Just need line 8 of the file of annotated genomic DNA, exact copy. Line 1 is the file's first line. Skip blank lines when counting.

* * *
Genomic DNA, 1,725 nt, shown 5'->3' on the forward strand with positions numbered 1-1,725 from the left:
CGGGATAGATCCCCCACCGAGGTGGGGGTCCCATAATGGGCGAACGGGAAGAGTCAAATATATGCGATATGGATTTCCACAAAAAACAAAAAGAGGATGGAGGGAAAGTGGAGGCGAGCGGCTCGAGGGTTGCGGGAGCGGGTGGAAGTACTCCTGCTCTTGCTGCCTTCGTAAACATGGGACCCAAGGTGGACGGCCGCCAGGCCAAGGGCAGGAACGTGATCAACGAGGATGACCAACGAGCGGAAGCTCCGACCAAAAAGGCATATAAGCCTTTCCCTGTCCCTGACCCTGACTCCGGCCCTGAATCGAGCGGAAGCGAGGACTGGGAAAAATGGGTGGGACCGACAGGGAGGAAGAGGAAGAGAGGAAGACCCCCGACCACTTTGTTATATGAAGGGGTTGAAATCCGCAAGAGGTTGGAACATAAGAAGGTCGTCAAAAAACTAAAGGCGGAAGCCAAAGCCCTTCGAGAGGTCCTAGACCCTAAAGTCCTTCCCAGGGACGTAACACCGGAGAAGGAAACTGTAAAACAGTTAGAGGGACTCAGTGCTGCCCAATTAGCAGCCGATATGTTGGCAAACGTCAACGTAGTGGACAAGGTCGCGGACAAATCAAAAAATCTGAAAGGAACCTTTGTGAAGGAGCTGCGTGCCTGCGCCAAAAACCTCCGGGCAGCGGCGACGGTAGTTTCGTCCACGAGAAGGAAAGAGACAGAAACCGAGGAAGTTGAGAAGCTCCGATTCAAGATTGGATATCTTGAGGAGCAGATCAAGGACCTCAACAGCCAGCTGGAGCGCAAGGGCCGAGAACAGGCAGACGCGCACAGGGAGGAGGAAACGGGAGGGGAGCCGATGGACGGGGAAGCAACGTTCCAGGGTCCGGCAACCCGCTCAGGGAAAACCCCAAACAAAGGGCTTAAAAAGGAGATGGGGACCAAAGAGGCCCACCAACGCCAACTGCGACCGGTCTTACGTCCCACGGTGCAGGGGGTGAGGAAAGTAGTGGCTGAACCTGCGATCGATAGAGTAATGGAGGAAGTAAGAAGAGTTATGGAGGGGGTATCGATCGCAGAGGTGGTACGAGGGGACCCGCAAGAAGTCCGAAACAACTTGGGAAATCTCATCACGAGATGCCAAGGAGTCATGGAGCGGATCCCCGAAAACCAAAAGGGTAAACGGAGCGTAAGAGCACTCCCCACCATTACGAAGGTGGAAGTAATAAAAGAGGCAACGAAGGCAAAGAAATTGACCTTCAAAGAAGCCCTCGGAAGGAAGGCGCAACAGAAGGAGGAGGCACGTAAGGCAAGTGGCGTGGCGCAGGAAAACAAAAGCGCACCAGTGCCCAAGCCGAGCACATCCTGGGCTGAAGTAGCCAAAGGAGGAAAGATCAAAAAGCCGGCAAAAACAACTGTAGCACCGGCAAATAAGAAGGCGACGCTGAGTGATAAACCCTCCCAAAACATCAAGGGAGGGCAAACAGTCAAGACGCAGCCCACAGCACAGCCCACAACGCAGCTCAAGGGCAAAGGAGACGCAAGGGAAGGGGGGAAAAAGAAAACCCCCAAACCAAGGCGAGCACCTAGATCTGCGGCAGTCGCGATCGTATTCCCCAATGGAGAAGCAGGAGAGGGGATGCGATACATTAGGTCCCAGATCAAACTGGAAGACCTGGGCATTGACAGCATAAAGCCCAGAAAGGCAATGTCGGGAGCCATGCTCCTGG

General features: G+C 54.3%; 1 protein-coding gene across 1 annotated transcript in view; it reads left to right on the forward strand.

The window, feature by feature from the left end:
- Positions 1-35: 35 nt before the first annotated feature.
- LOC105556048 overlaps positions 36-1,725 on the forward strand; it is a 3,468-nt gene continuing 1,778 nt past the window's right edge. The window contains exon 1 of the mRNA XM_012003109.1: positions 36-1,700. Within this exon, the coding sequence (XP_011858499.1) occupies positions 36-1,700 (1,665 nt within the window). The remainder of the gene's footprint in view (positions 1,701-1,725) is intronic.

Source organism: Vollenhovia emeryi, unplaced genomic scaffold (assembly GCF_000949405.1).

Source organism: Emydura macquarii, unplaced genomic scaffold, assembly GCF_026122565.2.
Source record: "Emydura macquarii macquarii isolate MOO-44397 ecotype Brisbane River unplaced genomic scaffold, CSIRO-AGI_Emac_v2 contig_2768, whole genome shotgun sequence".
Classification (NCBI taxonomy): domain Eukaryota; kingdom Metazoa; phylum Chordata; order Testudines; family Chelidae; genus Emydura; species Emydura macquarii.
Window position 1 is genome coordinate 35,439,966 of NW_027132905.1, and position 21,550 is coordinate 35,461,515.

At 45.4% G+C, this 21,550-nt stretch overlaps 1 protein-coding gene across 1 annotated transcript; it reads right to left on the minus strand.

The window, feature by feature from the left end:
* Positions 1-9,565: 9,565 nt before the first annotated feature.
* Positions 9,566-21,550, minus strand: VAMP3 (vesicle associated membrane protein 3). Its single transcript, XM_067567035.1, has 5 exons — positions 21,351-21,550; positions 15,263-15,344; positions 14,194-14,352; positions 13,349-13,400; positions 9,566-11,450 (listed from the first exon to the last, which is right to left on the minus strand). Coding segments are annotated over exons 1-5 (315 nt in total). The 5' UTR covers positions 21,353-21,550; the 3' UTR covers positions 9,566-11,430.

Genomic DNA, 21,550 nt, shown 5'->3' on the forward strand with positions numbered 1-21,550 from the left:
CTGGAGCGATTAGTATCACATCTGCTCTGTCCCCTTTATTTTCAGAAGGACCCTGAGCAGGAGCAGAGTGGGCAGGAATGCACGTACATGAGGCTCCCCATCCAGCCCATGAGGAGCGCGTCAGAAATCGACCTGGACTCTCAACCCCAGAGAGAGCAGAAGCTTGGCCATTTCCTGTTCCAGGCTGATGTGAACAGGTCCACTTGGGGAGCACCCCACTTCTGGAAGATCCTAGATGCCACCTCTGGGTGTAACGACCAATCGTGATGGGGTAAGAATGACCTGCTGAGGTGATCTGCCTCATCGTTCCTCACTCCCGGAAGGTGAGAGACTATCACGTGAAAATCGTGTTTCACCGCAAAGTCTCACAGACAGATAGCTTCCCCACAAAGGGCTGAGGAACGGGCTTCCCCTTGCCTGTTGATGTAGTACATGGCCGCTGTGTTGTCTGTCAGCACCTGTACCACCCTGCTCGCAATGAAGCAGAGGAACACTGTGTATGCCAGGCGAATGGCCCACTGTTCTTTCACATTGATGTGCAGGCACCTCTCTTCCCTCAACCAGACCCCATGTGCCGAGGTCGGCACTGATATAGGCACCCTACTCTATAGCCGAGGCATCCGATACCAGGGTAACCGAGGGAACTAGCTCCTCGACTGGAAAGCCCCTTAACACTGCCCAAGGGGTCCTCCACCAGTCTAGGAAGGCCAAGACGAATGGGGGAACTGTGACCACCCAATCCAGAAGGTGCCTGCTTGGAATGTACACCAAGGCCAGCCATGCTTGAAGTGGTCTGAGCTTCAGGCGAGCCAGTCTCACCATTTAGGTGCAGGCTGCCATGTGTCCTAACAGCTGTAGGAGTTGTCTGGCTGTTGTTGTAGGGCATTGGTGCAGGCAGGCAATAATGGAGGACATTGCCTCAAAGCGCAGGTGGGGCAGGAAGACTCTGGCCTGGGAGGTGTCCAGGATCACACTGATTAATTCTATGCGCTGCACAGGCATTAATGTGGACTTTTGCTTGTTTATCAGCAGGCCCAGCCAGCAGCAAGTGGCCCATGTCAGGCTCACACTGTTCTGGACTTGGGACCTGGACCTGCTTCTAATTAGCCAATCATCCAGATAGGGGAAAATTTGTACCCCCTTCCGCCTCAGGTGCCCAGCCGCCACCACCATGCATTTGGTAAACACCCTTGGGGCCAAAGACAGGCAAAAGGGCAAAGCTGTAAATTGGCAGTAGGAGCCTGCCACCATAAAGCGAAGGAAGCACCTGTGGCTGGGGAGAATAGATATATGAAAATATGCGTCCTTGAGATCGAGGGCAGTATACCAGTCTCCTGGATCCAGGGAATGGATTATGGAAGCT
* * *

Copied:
Source organism: Emydura macquarii, unplaced genomic scaffold, assembly GCF_026122565.2.